Feeding...help!

Discussion in 'Feeding & Watering Your Flock' started by The Chicken Boyy, Feb 14, 2009.

  1. The Chicken Boyy

    The Chicken Boyy Chillin' With My Peeps

    103
    1
    121
    Oct 17, 2008
    Charlotte, NC
    I need help trying to figure out a way to feed laying hens and 10 week old chicks...! My chicks are getting grower/finisher and my hens started laying today so i have to switch them to laying feed but i dont have any idea on how to get them to eat the right kind of feed?

    HELP!
     
  2. digitS'

    digitS' Chillin' With My Peeps

    2,119
    17
    201
    Dec 12, 2007
    ID/WA border
    Well, as I said on your other thread - offer oyster shell with the grower. The layers will eat the oyster shell as needed. The chicks will leave it alone. Both can eat the grower.

    A lot of people feed Purina Flock Raiser to laying hens offering oyster shell free choice.

    Steve
     
  3. rebelcowboysnb

    rebelcowboysnb Confederate Money Farm

    You can put the chicks feed under a bucket with holes in it big enough for them to get in. And put the laying hens feed up high where the adults have to stand tall to get at it.
     
  4. The Chicken Boyy

    The Chicken Boyy Chillin' With My Peeps

    103
    1
    121
    Oct 17, 2008
    Charlotte, NC
    Only problem with the bucket idea is that my 10 week old chicks are 2/3 the size of my hens!

    -digits you think the chicks wont eat the shells?
     
  5. digitS'

    digitS' Chillin' With My Peeps

    2,119
    17
    201
    Dec 12, 2007
    ID/WA border
    I bet you would have a hard time forcing the chicks to eat the oyster shells.

    Everything I read says chickens can self-regulate calcium intake if given the choice. I no longer have roosters but I can remember them grabbing a mouthful of oyster shells, looking around like "where can I spit this," and then walking away.

    Steve
     
  6. Jeannine

    Jeannine Out Of The Brooder

    27
    1
    24
    Nov 8, 2008
    Williamston, S.C.
    My Coop
    Guess what? I have the same problem right now. I meant to keep my twelve 11-week-old pullets from mixing in with my 3 laying hens, but they all got out of the temporary "inner pen" I made for them one day while we were away, and they have been getting along just fine. But of course, they're all eating everything in sight! I just ran out of grower mix, and thought I just might give them all the layer crumbles for now. Will that be a problem for the pullets? Or will they just start laying small eggs sooner . . .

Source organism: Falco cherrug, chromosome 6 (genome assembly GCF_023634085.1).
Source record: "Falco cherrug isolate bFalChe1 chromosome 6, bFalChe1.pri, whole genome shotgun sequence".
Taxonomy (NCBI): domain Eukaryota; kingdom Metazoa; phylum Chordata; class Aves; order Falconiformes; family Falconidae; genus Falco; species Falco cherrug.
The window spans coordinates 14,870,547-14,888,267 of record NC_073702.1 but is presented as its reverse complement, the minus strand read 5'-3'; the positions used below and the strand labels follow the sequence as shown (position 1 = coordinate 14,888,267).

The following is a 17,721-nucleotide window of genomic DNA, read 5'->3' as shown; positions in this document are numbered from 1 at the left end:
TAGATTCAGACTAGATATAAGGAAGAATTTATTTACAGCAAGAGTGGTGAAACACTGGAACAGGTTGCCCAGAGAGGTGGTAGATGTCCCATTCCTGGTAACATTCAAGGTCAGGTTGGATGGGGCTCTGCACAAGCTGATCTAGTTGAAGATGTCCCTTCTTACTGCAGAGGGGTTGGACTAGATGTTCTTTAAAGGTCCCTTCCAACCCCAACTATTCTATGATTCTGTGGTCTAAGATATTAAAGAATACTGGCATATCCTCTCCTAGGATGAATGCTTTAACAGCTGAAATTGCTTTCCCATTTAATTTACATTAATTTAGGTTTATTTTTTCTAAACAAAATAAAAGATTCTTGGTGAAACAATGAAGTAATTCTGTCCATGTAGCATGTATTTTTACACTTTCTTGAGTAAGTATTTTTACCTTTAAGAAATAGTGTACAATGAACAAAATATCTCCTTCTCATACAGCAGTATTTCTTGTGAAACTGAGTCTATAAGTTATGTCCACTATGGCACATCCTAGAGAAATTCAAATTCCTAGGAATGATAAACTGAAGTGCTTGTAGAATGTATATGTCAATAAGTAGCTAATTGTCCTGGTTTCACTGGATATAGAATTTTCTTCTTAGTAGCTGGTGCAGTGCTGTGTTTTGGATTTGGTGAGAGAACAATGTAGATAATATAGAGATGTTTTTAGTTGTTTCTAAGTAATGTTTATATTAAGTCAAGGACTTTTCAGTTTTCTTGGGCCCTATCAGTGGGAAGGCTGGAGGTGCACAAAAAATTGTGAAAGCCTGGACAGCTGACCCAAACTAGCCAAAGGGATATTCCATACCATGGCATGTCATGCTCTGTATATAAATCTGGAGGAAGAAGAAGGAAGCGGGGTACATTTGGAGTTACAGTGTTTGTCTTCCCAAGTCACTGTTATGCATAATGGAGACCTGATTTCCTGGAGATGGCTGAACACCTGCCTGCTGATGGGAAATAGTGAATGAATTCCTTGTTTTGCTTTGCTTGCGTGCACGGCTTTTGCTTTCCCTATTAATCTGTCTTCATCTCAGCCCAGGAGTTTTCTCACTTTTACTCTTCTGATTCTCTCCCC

7. digitS'

    digitS' Chillin' With My Peeps

    2,119
    17
    201
    Dec 12, 2007
    ID/WA border
    Layer feed doesn't encourage young birds to lay eggs. That feed provides the nutrients for mature layers to maintain their bodies and lay their eggs.

    At 11 weeks, your pullets are still far from egg laying and the need to produce an eggshell every day. Without making that eggshell - they will be getting far more calcium in the layer feed than they need. That calcium must be voided thru their urinary system.

    Our modern breeds of chickens produce many, many more eggs and eggshells than their wild ancestors (what we might think of as a normal chicken [​IMG]). Our laying hens have far, far more need of calcium. However, an immature bird does NOT have that need. If its growing body has trouble voiding 5 or 6 times more calcium than it needs - health problems may result.

    Steve
     
  8. WalkingWolf

    WalkingWolf Chillin' With My Peeps

    Jan 1, 2009
    North Carolina
    Quote:Find two 5 gallon buckets. On bucket one cut holes only big enough for the chicks to stick their heads in at a appropriate height. On bucket two cut larger holes for laying chickens. Put bucket one on the ground for chicks. Hang bucket two at a height to high for chicks but low enough for your layers. Another trick I used was to take a cheap clear tote and cut hole the chicks could enter but not the layers. Then put feed in a bowl in side the tote. I had to do the tote so my ducks would not harass the chicks while they ate. The adults chickens could take care of themselves.
     
  9. Jeannine

    Jeannine Out Of The Brooder

    27
    1
    24
    Nov 8, 2008
    Williamston, S.C.
    My Coop
    Thanks digitS' for the info. I'm heading out in the morning and getting another bag of grower feed for the chicks. I'll let them all eat that for a while, to avoid any trouble. The older hens will get oyster shell, so that should help them for a while, too.
     
  10. JennsPeeps

    JennsPeeps Rhymes with 'henn'

    6,583
    14
    261
    Jun 14, 2008
    South Puget Sound
    digitS' :

    Our modern breeds of chickens produce many, many more eggs and eggshells than their wild ancestors (what we might think of as a normal chicken [​IMG]). Our laying hens have far, far more need of calcium. However, an immature bird does NOT have that need. If its growing body has trouble voiding 5 or 6 times more calcium than it needs - health problems may result.

    Steve, this is the best explanation of why not to switch to layer feed too early that I've seen on BYC. Ever. Nicely done!​
     

BackYard Chickens is proudly sponsored by